Sunday, January 7, 2018

welcome to the Good News (Mark 1:4-11)

Ok here is the strange thing about the lectionary, we do not read the whole Bible. “The Revised Common Lectionary is a three-year cycle of weekly lections used to varying degrees by the vast majority of mainline Protestant churches in Canada and the United States. The RCL is built around the seasons of the Church Year, and includes four lections for each Sunday, as well as additional readings for major feast days. During most of the year, the lections are: a reading from the Hebrew Bible, a Psalm, a reading from the Epistles, and a Gospel reading. During the season of Easter, the Hebrew Bible lection is usually replaced with one from the Acts of the Apostles. The lections from the Hebrew Bible are sometimes chosen from the Apocrypha…. The gospel readings for each year come from one of the synoptic gospels according to the following pattern:
Year A - Matthew
Year B - Mark
Year C – Luke
So todays readings are for January 7th year B the baptism of the Lord where as yesterdays readings were for Epiphany or the story of the wise men.  The challenge then lies with me do I go with the most recent feast day or with the lectionary for the day?  I personally choose to stay with the lectionary and sometimes that gives us gospel messages which are challenging and sometimes we have to skip over beloved stories such as the epiphany reading.
So today we are delving into the Baptism of Jesus
“The Gospel according to Mark is fast paced, and action oriented. It is the shortest of the Gospels, and believed to be the first written. Both Matthew and Luke include - sometimes word for word - most of Mark. But whereas Luke was written to present Jesus to a non-Jewish gentile; and Matthew was written for Jewish new converts or those considering becoming followers of Jesus, Mark reads like an early family history - the writing down of already familiar and often spoken stories that are told at family gatherings: "Remember when ... and then ...and then ..."
Yet todays reading leaves out the very beginning of this Gospel which I feel is Important. I mean Listen and as they say for those with ears hear the first words of Marks Gospel… “Beginning of the good news of Jesus Messiah Son of God.” (John 1:1)
“For one thing, Verse 1 tells us what Mark's ‘message’ is…Note that Mark says this is the ‘beginning.’ Is he simply meaning, ‘this is the opening sentence of my book?’ Or is he is implying, ‘This is the beginning of an as-yet-unfinished proclamation of good news?’ His writing certainly does not finish with ‘This is the end of the good news.’”
The fact that Mark gives us a Proclamation of where we are at and who we are about and there is no this is the end really kind of reflects who we are as the United Church of Christ. I just find it very exciting this says that the Gospel, the Good news, is still happening, thus God is still speaking. If we engage the Gospel today if we pause to embrace it and listen for it is just as relevant today as it was when it was first written perhaps even more so.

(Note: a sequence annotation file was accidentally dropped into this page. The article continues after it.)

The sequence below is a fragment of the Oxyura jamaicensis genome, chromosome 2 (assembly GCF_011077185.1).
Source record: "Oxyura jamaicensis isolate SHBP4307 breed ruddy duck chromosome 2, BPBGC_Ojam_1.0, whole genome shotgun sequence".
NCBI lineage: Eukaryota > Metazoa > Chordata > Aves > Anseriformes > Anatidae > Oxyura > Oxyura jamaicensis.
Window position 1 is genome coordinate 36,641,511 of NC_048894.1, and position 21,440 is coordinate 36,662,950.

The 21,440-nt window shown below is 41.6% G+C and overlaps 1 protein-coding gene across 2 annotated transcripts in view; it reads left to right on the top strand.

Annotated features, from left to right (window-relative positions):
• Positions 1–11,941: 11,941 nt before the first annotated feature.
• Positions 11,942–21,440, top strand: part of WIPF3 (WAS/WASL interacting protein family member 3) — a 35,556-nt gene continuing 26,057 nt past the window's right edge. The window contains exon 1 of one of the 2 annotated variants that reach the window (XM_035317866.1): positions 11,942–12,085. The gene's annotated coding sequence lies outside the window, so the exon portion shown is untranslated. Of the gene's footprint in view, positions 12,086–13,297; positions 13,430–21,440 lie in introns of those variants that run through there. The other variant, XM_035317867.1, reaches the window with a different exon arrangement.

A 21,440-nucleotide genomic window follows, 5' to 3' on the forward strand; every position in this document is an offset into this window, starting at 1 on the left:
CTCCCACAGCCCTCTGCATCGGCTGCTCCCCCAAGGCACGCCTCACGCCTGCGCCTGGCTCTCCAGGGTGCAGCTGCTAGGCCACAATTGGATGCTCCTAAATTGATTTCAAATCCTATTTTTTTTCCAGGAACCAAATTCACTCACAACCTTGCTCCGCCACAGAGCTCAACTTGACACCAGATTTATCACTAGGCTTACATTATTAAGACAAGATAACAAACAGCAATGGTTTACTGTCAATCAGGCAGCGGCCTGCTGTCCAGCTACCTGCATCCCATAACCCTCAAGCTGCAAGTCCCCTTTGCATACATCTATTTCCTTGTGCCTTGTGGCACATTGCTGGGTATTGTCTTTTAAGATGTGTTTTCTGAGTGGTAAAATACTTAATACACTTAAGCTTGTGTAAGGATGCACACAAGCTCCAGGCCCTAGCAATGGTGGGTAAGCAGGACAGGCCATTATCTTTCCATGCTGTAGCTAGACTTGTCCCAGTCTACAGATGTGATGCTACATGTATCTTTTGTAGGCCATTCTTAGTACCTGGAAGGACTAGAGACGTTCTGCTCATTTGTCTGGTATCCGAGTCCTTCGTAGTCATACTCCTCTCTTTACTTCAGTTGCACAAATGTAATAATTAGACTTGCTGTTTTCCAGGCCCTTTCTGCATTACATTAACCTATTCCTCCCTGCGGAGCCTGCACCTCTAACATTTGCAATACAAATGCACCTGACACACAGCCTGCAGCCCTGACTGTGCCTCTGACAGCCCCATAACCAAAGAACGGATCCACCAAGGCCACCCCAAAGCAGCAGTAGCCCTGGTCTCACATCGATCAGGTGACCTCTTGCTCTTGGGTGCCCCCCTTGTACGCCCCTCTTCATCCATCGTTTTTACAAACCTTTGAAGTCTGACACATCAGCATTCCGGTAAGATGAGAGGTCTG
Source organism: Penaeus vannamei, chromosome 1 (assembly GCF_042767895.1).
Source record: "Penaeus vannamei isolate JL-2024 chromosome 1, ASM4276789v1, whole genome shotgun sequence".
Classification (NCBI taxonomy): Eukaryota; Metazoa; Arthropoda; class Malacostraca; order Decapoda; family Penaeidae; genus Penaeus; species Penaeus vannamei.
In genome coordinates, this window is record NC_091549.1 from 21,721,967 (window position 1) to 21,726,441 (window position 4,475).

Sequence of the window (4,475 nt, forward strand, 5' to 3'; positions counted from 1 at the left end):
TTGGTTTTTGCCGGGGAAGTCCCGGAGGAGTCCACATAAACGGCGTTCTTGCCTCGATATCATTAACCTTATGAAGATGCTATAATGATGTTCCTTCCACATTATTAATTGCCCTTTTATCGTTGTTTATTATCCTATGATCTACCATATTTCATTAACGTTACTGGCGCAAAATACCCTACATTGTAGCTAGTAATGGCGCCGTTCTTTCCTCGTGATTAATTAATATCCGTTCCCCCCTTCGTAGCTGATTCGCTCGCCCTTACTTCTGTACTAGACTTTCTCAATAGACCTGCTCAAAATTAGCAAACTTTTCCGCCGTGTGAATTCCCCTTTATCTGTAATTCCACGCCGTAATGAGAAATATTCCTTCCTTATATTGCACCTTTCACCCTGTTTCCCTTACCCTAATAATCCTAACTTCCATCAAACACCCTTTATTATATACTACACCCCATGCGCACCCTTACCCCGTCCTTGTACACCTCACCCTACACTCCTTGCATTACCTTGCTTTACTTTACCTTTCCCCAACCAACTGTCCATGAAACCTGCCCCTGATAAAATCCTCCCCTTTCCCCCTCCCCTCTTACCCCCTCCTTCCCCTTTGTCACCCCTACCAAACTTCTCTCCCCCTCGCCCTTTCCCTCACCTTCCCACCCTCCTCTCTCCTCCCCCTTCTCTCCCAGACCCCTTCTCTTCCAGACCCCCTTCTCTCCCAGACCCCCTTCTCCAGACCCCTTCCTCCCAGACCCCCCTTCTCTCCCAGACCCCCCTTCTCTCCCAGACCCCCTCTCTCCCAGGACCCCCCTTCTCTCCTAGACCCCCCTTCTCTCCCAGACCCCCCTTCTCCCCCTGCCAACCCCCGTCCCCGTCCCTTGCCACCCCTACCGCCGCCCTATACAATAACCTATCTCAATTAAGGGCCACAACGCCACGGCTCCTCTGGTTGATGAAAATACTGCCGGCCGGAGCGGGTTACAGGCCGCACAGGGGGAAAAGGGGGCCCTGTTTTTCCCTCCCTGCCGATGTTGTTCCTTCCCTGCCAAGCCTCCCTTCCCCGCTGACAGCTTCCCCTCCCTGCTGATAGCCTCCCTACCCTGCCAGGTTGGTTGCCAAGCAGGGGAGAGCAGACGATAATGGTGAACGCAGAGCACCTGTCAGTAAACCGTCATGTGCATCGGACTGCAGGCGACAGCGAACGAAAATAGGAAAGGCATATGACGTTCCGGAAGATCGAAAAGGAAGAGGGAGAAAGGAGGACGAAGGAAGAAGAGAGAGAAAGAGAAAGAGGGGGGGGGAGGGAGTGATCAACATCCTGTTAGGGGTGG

“With this characteristically curt announcement we start our reading of the first Gospel to be written. ‘Beginning’ tells the reader where we are of course, but may also serve as an echo of the opening words of the bible. ‘Good-news’ has come through the Anglo-Saxon as ‘gos-spel’, into the English as ‘godspel’. It reflects on one hand an old Testament background , where the word refers to the proclamation of God’s great deeds, and on the other hand a background in the Roman Empire, where it can be used for something like the announcement of a birth tot eh royal house, or a roman victory i9n far-off places. ‘Messiah’ comes into Greek as ‘Christ’, but in this Gospel, as opposed to the Letters of Paul, it is a title rather than a name. ‘Son of God’ Is not in all manuscripts but it is likely what Mark wrote and is almost certainly what he meant.”
The bible
“Bruce Malina - and other scholars - helpfully point out that the underlying Greek word for "good news" was commonly used for a royal proclamation of "good news" such as a victory in war; the marriage of the emperor; the birth of an heir; etc. That the followers of Jesus used this word for their story of the life, death and resurrection of Jesus is a political act of daring. Daring to provide an alternative to the Roman Empire as an authority and source of "Good News."
Malina also point out that the title, "Son of God." was not uniquely used only for Jesus. Notably, the Roman Emperor was called, "Son of God." And occasionally, the phrase is used in Scriptures to refer to folks who are manifesting qualities of God in their behavior or being.
Indeed, "son of" is probably better understood as meaning, "having the qualities of," and certainly NOT as "genetic descendant of." And so, similarly, "son of man" means having the qualities of a human; and so, "sons of thunder," (see Mark 3:17) means "loud, boisterous, energetic."”
Mark does another strange thing he proclaims a verse written by the prophet Isaiah
Look I am sending my messenger before your face,
Who will prepare your way;
A voice of one shouting out in the desert: